Is an Arctic Butterfly brush worthwhile?
I really want to know if it is effective enough to warrant the cost. From what I've read on the internet it seems most have to do a wet cleaning anyway.
Please do not reply about how the Arctic Butterfly brush smeared lubricant all over the sensor so you got rid of the brush, I read a lot about those things already.
#1. "RE: Is an Arctic Butterfly brush worthwhile?" | In response to Reply # 0agitater Nikonian since 18th Jan 2007Thu 16-Feb-12 07:25 PM
IMO, the vast majority of so-called/reported problems with the Arctic Butterfly result almost invariably from incorrect use. I've used one since they first hit the market.
The biggest trick with the Artic butterfly is to ensure that none of the charged bristles ever, ever touch even momentarily any part of the the walls of the mirror box. To ensure such use, a helper such as a braced pencil or something similar is needed to guide the Arctic Butterfly into effective range of the sensor filter surface.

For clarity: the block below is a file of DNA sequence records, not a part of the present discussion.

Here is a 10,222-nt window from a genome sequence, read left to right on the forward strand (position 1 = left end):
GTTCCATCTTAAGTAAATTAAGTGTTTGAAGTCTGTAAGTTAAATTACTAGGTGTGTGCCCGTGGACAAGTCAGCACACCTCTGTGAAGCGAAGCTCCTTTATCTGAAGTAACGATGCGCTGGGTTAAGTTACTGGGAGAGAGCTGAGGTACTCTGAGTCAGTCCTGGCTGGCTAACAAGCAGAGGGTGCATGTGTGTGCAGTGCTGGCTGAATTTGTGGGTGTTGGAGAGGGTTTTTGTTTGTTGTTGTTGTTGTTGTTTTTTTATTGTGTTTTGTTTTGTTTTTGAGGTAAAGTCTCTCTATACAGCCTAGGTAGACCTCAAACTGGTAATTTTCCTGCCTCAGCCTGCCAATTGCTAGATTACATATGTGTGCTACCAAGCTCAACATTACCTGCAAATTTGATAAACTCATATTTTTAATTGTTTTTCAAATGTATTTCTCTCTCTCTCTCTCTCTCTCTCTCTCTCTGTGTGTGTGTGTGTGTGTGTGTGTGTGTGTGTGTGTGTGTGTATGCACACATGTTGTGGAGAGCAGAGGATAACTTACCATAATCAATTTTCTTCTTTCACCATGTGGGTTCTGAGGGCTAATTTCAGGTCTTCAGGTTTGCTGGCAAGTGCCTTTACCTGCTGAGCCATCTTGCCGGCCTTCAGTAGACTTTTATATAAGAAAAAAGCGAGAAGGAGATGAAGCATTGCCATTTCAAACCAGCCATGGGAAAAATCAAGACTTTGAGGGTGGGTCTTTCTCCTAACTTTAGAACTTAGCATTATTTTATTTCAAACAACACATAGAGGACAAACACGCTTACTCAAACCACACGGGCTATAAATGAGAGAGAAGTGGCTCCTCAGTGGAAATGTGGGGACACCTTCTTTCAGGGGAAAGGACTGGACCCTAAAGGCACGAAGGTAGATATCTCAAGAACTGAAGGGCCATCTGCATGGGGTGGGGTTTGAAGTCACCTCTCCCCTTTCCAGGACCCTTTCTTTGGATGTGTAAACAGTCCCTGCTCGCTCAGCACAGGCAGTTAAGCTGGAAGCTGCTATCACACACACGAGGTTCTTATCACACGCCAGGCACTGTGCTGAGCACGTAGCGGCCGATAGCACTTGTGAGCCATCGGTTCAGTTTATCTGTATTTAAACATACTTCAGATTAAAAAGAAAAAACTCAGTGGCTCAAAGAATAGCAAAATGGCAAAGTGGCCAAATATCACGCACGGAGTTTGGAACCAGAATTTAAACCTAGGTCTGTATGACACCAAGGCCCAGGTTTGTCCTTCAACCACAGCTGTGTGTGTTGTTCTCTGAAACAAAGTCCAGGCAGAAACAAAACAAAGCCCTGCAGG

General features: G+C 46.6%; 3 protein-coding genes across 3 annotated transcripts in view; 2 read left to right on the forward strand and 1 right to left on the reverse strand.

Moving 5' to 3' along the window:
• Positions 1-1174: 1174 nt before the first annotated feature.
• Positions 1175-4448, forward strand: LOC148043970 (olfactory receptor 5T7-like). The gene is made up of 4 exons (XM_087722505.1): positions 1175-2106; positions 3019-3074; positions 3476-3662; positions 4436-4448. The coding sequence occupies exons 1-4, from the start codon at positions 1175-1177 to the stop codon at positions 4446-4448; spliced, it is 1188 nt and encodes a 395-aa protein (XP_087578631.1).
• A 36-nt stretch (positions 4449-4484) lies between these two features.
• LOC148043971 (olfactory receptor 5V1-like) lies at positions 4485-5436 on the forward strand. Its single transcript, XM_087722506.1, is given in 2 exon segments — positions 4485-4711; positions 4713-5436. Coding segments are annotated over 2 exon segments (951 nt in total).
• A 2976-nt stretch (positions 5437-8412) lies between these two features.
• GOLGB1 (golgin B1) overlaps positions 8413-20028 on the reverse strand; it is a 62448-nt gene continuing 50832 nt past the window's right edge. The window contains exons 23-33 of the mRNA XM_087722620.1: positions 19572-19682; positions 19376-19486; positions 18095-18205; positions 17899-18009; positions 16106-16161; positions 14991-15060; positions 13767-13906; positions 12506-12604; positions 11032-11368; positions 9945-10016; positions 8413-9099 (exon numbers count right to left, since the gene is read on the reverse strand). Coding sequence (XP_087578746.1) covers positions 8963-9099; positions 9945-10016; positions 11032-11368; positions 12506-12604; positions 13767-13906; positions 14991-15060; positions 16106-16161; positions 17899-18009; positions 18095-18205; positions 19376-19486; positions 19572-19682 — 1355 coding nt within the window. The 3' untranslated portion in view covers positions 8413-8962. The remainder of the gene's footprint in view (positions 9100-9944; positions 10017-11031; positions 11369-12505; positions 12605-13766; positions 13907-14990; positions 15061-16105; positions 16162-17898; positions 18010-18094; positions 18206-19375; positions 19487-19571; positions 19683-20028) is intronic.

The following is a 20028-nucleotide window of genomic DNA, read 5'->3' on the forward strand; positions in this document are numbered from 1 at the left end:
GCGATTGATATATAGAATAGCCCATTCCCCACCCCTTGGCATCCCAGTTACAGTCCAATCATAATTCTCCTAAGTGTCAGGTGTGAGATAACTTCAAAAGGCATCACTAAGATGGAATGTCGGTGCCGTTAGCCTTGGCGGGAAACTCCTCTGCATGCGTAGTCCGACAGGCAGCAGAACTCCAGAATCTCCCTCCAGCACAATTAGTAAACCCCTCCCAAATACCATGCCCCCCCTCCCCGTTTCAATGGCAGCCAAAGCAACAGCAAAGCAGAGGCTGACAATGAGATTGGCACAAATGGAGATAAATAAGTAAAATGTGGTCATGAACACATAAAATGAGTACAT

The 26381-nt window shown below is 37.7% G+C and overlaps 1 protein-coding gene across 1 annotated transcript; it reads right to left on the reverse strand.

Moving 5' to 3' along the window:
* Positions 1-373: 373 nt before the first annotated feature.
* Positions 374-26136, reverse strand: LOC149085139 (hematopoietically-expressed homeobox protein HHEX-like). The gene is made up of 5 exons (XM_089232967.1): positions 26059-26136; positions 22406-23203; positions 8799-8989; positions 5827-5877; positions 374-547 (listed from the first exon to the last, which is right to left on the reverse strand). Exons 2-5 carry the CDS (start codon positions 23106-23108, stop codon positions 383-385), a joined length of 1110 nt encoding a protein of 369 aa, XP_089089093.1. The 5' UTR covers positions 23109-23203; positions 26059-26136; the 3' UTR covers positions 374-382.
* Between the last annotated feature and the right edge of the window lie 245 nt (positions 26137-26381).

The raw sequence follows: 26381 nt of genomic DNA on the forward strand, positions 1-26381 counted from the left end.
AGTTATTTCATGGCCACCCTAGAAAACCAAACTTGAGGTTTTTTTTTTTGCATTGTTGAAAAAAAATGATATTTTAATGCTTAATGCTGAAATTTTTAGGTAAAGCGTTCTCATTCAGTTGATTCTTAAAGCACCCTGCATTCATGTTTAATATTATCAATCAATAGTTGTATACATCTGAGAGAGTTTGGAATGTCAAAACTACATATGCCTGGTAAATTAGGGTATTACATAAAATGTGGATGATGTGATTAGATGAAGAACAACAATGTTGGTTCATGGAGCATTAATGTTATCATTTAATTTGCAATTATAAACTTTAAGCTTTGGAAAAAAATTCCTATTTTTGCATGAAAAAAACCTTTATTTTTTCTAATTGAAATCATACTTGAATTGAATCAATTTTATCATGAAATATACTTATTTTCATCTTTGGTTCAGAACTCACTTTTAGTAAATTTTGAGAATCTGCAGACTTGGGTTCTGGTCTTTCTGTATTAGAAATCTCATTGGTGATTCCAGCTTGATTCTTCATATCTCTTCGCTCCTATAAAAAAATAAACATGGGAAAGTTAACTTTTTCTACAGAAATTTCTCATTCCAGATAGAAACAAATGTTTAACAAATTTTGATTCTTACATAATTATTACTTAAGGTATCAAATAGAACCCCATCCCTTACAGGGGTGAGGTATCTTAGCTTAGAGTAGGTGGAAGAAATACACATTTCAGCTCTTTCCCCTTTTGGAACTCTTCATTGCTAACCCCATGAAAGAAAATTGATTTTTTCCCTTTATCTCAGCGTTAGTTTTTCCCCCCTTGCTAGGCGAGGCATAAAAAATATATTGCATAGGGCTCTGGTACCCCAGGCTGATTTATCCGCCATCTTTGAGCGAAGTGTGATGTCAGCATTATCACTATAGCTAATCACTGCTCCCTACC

Too many people decide that the Arctic Butterfly can be used in the same way as Lenspen. Doing so usually makes a mess of things.
For my kind of camera use the Arctic Butterfly does a perfect job of sensor cleaning 99% of the time. I rarely need a wet cleaning more than twice in any year. I rarely need a sensor cleaning with the Arctic Butterfly more than twice in any month.
The Arctic Buttefly is designed only to pick up loose dust particles adhering to the surface of the sensor filter by static charge. The Arctic Butterfly is not meant to be rubbed on the surface, but rather dragged across the surface using extremely gentle pressure so that's its opposing charge attracts dust particles from the surface. That's all it does.
Buying any sensor maintenance (dry or wet) brush is a waste of money without also purchasing an accompanying sensor loupe to clearly examine the sensor filter surface before deciding on a dry or wet cleaning.